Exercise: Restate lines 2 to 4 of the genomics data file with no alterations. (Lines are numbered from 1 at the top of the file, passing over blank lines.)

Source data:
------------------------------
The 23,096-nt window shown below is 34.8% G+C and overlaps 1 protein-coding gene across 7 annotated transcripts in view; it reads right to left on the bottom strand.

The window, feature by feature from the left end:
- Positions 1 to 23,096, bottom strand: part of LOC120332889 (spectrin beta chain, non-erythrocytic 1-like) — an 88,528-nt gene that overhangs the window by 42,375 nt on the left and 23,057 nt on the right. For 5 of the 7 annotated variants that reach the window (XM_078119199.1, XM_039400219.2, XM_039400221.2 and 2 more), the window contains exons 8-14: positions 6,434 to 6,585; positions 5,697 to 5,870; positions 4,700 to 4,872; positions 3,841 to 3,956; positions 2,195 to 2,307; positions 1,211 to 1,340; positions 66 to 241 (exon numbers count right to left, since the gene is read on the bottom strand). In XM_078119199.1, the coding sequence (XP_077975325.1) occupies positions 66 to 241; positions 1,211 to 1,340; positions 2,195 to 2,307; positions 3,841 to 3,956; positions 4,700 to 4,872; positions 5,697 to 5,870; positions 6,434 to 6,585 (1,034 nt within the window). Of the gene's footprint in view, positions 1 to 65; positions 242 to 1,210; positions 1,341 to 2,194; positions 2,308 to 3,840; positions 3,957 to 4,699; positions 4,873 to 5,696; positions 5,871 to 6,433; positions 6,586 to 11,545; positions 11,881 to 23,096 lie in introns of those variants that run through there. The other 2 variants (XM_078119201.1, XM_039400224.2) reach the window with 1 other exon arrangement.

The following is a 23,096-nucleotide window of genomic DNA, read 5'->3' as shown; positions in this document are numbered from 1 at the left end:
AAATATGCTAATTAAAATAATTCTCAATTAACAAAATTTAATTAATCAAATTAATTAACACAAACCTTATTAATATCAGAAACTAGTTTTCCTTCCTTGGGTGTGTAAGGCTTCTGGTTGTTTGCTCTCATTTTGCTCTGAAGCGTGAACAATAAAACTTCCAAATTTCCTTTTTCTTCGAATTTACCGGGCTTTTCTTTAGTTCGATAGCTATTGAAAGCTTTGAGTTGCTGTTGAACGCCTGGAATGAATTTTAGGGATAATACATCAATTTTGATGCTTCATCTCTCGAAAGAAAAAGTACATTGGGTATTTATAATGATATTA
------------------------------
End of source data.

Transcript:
The window, feature by feature from the left end:
- Positions 1 to 23,096, bottom strand: part of LOC120332889 (spectrin beta chain, non-erythrocytic 1-like) — an 88,528-nt gene that overhangs the window by 42,375 nt on the left and 23,057 nt on the right. For 5 of the 7 annotated variants that reach the window (XM_078119199.1, XM_039400219.2, XM_039400221.2 and 2 more), the window contains exons 8-14: positions 6,434 to 6,585; positions 5,697 to 5,870; positions 4,700 to 4,872; positions 3,841 to 3,956; positions 2,195 to 2,307; positions 1,211 to 1,340; positions 66 to 241 (exon numbers count right to left, since the gene is read on the bottom strand). In XM_078119199.1, the coding sequence (XP_077975325.1) occupies positions 66 to 241; positions 1,211 to 1,340; positions 2,195 to 2,307; positions 3,841 to 3,956; positions 4,700 to 4,872; positions 5,697 to 5,870; positions 6,434 to 6,585 (1,034 nt within the window). Of the gene's footprint in view, positions 1 to 65; positions 242 to 1,210; positions 1,341 to 2,194; positions 2,308 to 3,840; positions 3,957 to 4,699; positions 4,873 to 5,696; positions 5,871 to 6,433; positions 6,586 to 11,545; positions 11,881 to 23,096 lie in introns of those variants that run through there. The other 2 variants (XM_078119201.1, XM_039400224.2) reach the window with 1 other exon arrangement.

The following is a 23,096-nucleotide window of genomic DNA, read 5'->3' as shown; positions in this document are numbered from 1 at the left end: